After I birthed and nursed my second child my body changed dramatically. My bountiful and heavy breast became small and saggy. My body sprouted new round hips, and my stomach gained some extra skin and a slight diastasis recti. In the beginning I was just focused on getting in shape, running again and ditching my stretchy maternity pants that I wore almost everyday.
I quickly realized that no amount of running would make my breast full or erase that extra skin around my midsection. This new body was here to stay.
It was the first time in my life that I was insecure about my figure. Now that I think about it, I was lucky, it took me 29 years to join the 91% of women who are unhappy with their bodies.
That number is astounding, it’s disgusting really, but it makes me think of what that percentage looks like for mothers. Mothers like me who didn’t “bounce back”. Mothers with droopy small breast. Mothers who didn’t have surgery. Mothers whose genetics and gym habits didn’t lend themselves to flat stomachs, sans extra skin and stretch marks.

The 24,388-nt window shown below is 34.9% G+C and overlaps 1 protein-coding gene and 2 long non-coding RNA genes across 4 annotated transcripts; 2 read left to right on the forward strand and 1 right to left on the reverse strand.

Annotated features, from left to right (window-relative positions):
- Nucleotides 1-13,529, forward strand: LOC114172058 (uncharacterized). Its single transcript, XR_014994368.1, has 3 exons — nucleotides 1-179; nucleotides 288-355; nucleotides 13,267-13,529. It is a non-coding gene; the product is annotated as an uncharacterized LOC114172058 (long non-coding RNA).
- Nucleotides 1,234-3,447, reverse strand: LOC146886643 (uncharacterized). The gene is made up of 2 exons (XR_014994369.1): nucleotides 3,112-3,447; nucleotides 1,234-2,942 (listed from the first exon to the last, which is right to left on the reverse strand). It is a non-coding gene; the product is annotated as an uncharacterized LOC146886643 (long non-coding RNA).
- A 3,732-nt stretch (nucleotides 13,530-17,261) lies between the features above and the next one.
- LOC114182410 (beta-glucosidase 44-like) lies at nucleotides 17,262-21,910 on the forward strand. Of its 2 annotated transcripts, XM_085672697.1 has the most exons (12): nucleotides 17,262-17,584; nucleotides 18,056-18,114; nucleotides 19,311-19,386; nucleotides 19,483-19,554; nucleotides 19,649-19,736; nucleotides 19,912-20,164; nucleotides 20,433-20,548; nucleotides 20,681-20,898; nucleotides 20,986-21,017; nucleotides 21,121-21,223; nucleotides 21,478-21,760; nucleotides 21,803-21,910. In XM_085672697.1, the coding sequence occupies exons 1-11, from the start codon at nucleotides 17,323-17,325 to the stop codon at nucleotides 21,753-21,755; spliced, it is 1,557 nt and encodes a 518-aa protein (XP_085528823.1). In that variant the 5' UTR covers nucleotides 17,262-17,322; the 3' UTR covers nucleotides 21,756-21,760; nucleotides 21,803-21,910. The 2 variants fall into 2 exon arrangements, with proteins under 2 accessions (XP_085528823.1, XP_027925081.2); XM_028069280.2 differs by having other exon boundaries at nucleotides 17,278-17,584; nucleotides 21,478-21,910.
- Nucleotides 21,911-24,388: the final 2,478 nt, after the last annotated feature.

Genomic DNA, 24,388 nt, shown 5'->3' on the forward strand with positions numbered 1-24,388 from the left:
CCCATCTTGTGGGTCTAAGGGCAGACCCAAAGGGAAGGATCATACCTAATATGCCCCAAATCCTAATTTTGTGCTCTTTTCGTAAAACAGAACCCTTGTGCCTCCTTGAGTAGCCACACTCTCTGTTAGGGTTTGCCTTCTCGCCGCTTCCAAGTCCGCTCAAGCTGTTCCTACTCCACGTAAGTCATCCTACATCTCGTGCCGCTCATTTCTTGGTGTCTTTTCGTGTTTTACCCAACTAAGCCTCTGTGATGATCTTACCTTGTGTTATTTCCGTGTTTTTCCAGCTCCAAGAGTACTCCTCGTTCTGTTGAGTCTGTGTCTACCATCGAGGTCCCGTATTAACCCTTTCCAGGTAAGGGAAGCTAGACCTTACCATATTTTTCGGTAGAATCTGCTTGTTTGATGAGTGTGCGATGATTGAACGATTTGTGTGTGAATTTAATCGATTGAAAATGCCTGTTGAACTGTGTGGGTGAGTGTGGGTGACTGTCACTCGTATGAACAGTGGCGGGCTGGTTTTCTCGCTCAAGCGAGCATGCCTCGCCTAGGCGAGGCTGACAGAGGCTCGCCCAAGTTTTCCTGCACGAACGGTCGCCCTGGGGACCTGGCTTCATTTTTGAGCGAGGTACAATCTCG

In the morning when I’m preparing to exercise my girls question me,
“Mommy why do you always have to exercise?” (they use the word always loosely)
I respond with a LIE..
“I exercise so I can be healthy and strong!”
It’s PART truth, so that makes it a WHOLE lie. Mostly, I exercise because I always want to be 5 pounds thinner. I exercise so that maybe my arms will shrink and my stomach will lose an inch or two. I exercise in hopes of getting the toned legs that my husband has without exercise. I exercise so I can be healthy and strong.
I lie to them so that maybe they will grow up and not be counted in the 91 percent.
I lie to them so that I will remember to thank God for my legs that are walking. My lungs that are breathing and my heart that beats 100,000 times a day.
I lie so that I can hear the words come out of my mouth.
I lie because if they believe it, maybe I’ll believe it too.
Exercise and flat abs are wonderful. Toned-muscular legs and cut arms are beautiful but so are stretch marks, and extra skin. So are small breast that nursed babies, and soft arms that carried them. I’m sharing this because there isn’t just one type of beautiful body. I’m writing because I want that 91% to disappear. That 91 can change, one woman at at time, and I want one of those women to be me.